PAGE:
One storm after another will roll in from the Pacific Ocean and across the northwestern United States, causing more travel problems and flooding from heavy precipitation, during early next week.
Much of Washington, Oregon and northern California will get a break from substantial precipitation from Friday into early this weekend. However, the break will be short-lived.
Storms will resume across the Northwestern states later this weekend.
"The storms will have significant impacts on Washington and Oregon from Saturday night through Tuesday with rounds of drenching low-elevation rain and mountain snow," according to AccuWeather Senior Meteorologist Brett Anderson.
"Northern California is likely to be slammed again as it appears the heaviest rain from the storms will target the region at the start of next week," Anderson said.
While the storms will bring the risk of mudslides and avalanches, the greatest threat to lives and property will be from flooding.
There is the potential for 3 to 6 inches of rain to fall on the mountains, below snow level from Sunday to Monday over the northern half of California with 1 to 3 inches over the Sacramento Valley. Locally higher amounts are possible.
This new dose of heavy rain combined with prior heavy rain this season will aggravate the flooding situation. Many reservoirs are at full capacity. Many rivers are near or above flood stage.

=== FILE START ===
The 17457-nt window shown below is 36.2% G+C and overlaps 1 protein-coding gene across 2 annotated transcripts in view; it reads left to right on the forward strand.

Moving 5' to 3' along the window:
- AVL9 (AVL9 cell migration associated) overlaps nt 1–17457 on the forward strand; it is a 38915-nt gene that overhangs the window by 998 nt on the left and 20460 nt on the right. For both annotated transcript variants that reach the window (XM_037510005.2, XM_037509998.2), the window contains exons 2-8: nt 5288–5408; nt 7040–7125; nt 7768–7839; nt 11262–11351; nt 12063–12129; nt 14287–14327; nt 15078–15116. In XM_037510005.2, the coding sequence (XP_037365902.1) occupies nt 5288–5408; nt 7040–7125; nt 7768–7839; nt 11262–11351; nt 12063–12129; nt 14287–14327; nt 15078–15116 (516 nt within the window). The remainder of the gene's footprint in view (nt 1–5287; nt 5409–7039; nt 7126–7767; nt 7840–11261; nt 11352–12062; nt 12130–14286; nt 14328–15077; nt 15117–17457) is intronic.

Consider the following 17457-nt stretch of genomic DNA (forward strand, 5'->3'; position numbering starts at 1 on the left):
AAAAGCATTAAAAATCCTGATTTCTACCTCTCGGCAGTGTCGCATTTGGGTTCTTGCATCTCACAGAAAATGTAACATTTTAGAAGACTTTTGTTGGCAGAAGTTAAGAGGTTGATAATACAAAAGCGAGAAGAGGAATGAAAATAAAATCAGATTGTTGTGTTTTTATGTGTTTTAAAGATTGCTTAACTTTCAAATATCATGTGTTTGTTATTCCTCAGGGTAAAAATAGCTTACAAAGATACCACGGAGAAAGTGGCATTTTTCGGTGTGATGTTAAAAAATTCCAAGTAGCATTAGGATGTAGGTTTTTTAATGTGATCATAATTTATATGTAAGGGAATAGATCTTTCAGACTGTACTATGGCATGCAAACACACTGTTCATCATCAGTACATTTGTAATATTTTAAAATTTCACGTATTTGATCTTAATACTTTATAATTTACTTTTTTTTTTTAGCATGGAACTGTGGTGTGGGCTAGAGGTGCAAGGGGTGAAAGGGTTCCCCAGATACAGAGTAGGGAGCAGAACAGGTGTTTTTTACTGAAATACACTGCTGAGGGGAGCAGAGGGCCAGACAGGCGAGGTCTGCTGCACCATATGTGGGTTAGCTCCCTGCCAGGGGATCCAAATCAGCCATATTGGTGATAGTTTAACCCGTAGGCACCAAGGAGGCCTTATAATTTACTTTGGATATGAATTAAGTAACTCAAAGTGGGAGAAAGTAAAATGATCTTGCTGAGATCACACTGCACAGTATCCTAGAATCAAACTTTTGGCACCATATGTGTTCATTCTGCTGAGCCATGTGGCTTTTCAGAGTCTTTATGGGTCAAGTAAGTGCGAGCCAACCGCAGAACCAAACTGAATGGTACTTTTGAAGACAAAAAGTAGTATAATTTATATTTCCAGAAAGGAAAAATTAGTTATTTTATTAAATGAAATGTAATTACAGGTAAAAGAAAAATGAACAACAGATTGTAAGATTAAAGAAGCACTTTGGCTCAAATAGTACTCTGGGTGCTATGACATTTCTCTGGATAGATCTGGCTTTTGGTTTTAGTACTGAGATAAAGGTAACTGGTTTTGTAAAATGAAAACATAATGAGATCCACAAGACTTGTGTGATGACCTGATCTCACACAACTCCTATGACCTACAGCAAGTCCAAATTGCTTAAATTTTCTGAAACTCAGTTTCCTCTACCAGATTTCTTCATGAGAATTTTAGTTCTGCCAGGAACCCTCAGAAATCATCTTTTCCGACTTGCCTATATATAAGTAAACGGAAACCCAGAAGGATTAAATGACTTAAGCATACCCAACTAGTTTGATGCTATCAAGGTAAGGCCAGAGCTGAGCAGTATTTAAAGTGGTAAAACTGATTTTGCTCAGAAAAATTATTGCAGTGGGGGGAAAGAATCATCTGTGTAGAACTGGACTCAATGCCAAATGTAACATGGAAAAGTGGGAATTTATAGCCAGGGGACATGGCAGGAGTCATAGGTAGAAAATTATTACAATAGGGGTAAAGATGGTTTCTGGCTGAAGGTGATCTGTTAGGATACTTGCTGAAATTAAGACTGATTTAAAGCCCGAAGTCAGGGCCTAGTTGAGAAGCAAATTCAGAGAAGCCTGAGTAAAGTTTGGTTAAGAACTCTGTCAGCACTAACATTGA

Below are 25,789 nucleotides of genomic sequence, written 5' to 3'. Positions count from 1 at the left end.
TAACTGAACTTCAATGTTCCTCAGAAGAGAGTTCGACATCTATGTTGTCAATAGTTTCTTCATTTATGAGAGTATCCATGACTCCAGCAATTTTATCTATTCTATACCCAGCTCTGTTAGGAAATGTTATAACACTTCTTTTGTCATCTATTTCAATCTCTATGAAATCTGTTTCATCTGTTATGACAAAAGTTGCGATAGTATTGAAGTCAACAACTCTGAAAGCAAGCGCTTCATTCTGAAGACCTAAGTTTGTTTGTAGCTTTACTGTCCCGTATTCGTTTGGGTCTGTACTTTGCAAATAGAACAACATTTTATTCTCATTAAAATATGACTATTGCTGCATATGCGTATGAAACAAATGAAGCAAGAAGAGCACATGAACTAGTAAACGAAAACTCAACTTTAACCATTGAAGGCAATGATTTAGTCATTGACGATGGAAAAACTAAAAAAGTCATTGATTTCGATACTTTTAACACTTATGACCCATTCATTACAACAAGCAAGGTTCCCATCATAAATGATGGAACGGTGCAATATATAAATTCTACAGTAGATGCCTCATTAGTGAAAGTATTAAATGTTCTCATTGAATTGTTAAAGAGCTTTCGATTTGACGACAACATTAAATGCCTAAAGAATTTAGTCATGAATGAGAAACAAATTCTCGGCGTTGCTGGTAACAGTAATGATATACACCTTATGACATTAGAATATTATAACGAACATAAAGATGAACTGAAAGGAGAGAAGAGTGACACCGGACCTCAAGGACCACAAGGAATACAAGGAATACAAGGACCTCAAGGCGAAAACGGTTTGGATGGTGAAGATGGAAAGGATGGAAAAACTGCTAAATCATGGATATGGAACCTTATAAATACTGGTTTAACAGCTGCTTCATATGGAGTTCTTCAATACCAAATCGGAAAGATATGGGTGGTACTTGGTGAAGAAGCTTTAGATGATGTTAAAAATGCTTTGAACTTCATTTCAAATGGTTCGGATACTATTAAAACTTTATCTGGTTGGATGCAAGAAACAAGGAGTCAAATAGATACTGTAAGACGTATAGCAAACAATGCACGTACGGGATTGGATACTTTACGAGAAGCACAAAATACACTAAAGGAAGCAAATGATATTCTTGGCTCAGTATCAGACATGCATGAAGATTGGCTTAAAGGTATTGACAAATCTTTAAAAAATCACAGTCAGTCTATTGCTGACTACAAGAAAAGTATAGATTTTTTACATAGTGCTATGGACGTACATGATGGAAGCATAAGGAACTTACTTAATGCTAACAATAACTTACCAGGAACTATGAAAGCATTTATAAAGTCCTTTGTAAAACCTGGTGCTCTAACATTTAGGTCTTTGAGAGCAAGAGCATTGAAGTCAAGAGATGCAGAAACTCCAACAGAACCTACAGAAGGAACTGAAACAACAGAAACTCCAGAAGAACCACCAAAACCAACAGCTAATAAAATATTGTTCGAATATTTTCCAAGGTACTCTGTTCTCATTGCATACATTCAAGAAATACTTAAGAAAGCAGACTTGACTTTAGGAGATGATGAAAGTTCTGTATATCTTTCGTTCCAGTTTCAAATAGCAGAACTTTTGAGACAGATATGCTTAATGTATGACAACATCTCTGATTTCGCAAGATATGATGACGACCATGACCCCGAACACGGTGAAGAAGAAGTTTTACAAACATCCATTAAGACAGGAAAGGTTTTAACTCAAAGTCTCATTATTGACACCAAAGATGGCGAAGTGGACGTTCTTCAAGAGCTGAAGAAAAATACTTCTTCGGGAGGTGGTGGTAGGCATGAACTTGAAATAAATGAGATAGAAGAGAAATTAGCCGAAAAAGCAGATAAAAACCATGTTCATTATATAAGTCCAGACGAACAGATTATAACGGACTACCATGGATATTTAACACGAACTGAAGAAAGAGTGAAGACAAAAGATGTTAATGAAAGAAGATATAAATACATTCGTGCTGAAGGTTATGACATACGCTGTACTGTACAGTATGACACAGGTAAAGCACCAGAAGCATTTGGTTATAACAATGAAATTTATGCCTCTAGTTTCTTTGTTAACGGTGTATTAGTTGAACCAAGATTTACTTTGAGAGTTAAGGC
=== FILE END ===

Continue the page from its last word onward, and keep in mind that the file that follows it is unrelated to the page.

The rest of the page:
The full reservoirs are forcing officials to release water downstream that would normally be captured.
People living along streams and rivers are encouraged to monitor the situation closely.
Heavy snow will also fall over the mountains. Snow levels are likely to be low enough during all or part of the period during early next week to cause slippery travel over the major passes in the Cascades and northern Sierra Nevada from Washington to Northern California.
Episodes of snow and an icy mix will also lead to travel hazards over the interior Northwest, east of the Cascades for a time next week.
Gusty winds and soggy soil will allow some trees to be knocked over, which can lead to sporadic power outages.
There are some signs the pattern may break for part of the Northwest later next week as colder air begins to push southward.
"Drier air will push across Washington and Oregon from Canada later next week," Anderson said.
There is some uncertainty as to how far south this dry air will push. It may not be dry all across the Northwest, despite the pattern change.
Additional rain may fall on Northern California from Tuesday to Thursday.
It may take until late next week or next weekend before the wet weather ends for more than a day or two south of Oregon.